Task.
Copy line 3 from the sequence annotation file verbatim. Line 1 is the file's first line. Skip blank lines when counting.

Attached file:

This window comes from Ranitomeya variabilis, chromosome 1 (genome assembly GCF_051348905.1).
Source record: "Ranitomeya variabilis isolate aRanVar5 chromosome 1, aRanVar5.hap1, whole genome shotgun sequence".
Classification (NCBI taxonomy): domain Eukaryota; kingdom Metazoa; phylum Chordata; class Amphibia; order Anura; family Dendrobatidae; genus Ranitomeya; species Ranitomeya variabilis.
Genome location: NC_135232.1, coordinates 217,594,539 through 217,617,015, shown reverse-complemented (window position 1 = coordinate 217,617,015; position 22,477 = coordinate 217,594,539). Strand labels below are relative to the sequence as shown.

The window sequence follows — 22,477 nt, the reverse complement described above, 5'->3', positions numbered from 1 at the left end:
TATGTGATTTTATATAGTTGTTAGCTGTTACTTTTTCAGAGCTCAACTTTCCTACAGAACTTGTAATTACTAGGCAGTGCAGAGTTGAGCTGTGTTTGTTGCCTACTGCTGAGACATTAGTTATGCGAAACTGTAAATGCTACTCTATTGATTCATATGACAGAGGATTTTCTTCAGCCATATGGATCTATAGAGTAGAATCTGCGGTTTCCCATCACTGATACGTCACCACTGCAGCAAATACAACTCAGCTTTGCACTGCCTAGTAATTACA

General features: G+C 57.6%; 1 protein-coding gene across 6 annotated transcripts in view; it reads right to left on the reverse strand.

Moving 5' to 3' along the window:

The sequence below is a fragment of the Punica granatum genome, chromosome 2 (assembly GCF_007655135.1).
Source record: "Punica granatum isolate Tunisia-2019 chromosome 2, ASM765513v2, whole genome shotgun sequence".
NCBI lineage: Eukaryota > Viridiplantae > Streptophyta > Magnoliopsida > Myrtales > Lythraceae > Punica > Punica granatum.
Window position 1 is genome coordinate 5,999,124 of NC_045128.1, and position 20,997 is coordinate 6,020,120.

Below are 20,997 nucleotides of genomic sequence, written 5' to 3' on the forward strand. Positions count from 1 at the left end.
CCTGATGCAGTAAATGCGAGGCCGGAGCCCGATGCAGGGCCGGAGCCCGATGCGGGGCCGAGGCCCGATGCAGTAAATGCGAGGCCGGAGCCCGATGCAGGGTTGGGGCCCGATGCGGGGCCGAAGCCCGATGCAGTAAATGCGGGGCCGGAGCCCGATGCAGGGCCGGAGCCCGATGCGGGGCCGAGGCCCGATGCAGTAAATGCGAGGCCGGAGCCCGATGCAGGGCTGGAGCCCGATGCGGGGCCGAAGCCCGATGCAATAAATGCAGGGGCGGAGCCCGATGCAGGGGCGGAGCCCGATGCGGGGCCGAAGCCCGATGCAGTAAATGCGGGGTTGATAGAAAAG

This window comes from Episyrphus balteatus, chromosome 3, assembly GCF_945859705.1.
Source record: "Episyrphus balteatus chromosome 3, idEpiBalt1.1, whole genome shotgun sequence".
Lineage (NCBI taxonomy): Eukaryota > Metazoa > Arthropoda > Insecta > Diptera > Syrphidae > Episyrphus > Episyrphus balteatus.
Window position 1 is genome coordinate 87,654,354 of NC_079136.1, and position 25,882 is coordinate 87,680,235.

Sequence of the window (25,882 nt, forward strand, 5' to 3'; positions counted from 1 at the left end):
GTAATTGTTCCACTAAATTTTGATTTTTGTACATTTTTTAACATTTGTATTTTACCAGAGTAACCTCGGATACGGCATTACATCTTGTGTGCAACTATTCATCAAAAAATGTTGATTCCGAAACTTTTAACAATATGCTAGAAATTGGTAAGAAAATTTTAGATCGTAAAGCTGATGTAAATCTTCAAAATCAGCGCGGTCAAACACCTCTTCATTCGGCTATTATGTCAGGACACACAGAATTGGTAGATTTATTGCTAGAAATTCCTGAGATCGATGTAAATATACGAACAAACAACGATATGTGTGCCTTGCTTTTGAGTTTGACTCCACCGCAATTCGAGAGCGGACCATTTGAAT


Classification (NCBI taxonomy): domain Eukaryota; kingdom Metazoa; phylum Chordata; class Amphibia; order Anura; family Dendrobatidae; genus Ranitomeya; species Ranitomeya variabilis.